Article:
In the Journals

Titin variants may affect LVEF despite cardiomyopathy status

Patients of European ancestry with proportion spliced in truncating variants in the titin, or TTN, gene had an abnormal phenotype exemplified by lower left ventricular ejection fraction regardless of their cardiomyopathy status, according to a study published in Circulation.

“This gene, we know, is found to be mutated in about 10% to 20% of people who have dilated cardiomyopathy,” Zoltan P. Arany, MD, PhD, director of the cardiovascular metabolism program and professor of medicine at University of Pennsylvania Perelman School of Medicine, told Cardiology Today. “We were interested in understanding a little bit more about that and asking questions about what it means to have that mutation or not have that mutation.”

Bio Bank data

Christopher M. Haggerty, PhD, co-director of the cardiac imaging technology laboratory and assistant professor in the department of imaging science and innovation at Geisinger in Danville, Pennsylvania, and colleagues analyzed whole-exome sequence data from 61,040 samples from the Geisinger MyCode Community Health Initiative and 10,289 samples from the Penn Medicine BioBank. Researchers also analyzed patients with truncating variants in the Titin gene in exons that were highly expressed in the heart, in addition to patients from the Jackson Heart Study.

Truncating variants in the TTN gene in a highly expressed exon were seen in 1.2% of patients from the Penn Medicine BioBank and 0.6% of those from the Geisinger MyCode Community Health Initiative.

“We find that having mutations in titin is rare, but it’s not that rare,” Arany told Cardiology Today.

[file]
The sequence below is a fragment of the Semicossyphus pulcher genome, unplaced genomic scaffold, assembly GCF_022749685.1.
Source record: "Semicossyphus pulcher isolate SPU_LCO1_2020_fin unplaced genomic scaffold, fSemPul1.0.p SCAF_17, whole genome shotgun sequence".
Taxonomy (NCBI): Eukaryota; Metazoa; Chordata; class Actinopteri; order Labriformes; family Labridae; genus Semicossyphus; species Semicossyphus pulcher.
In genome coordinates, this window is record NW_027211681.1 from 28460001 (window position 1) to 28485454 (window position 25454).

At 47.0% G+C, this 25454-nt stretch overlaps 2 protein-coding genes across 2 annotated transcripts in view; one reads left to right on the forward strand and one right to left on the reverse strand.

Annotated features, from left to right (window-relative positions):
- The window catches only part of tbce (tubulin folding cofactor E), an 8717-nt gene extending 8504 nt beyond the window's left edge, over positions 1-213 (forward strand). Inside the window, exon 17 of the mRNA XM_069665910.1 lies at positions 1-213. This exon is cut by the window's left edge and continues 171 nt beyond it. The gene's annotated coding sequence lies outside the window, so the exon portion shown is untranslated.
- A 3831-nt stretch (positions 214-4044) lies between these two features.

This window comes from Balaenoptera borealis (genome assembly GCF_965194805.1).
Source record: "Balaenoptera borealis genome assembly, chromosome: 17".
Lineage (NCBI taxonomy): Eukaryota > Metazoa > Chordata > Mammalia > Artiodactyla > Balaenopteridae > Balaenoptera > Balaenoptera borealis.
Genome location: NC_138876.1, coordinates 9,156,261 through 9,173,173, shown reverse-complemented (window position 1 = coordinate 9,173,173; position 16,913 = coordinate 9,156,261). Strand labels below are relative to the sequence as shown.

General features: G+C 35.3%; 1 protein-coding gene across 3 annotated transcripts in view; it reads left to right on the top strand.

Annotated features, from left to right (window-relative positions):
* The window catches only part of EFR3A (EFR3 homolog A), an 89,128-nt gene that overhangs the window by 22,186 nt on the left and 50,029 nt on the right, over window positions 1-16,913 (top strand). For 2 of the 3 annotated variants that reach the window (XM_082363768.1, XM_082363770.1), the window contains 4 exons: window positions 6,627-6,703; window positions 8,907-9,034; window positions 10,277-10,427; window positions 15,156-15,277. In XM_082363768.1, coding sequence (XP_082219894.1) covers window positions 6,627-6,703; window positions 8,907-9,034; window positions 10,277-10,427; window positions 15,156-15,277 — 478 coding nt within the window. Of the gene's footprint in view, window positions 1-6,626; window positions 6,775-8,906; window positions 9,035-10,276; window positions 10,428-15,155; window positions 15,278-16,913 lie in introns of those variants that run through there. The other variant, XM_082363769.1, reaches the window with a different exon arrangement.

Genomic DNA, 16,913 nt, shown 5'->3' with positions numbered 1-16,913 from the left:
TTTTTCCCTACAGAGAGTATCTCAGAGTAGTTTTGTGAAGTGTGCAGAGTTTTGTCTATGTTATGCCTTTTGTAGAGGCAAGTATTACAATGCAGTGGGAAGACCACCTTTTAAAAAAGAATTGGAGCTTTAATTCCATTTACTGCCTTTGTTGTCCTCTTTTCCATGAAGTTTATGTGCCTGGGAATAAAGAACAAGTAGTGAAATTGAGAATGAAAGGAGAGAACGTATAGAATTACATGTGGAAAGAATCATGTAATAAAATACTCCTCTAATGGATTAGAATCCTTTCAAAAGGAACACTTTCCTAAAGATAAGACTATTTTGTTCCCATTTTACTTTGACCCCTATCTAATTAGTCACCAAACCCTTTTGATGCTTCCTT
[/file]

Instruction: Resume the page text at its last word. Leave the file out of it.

Patients with European ancestry with truncating variants in the TTN gene in a highly expressed exon were more likely to have dilated cardiomyopathy, as shown in the Penn Medicine (OR = 18.7; 95% CI, 9.1-39.4) and the Geisinger groups (OR = 10.8; 95% CI, 7-16). This was not seen in patients of African ancestry, although they had a high prevalence of dilated cardiomyopathy (OR = 1.8; 95% CI, 0.2-13.7).

Patients of European ancestry with proportion spliced in truncating variants in the titin, or TTN, gene had an abnormal phenotype exemplified by lower left ventricular ejection fraction regardless of their cardiomyopathy status, according to a study published in Circulation.
Source: Adobe Stock

Among the 244 patients of European ancestry with dilated cardiomyopathy from the Penn Medicine group, those who were carriers of truncating variants in the TTN gene in a highly expressed exon had an increased LV diameter (beta = 0.65 cm; P = 9 x 10-3) and a lower LVEF (beta = –12%; P = 3 x 10-7). Patients in the Geisinger group with truncating variants in the TTN gene in a highly expressed exon without cardiomyopathy had lower LVEF (beta = –3.4%; P = 1 x 10-7), more HF (OR = 3.8; 95% CI, 2.4-6) and more atrial fibrillation (OR = 2.4; 95% CI, 1.6-3.6).

Future research

“Having such a mutation, even though it increases your odds of getting cardiomyopathy by 20- or 30-fold, it doesn’t write it in stone that you’re going to have cardiomyopathy,” Arany said in an interview. “There’s something else going on in the people who do, and we don’t know what that something else is, so that’s fodder for future studies.” – by Darlene Dobkowski

For more information:

Zoltan P. Arany, MD, PhD, can be reached at 3400 Civic Blvd., Philadelphia, PA 19104; email: zarany@pennmedicine.upenn.edu.

Disclosures: Haggerty and Arany report no relevant financial disclosures. Please see the study for all other authors’ relevant financial disclosures.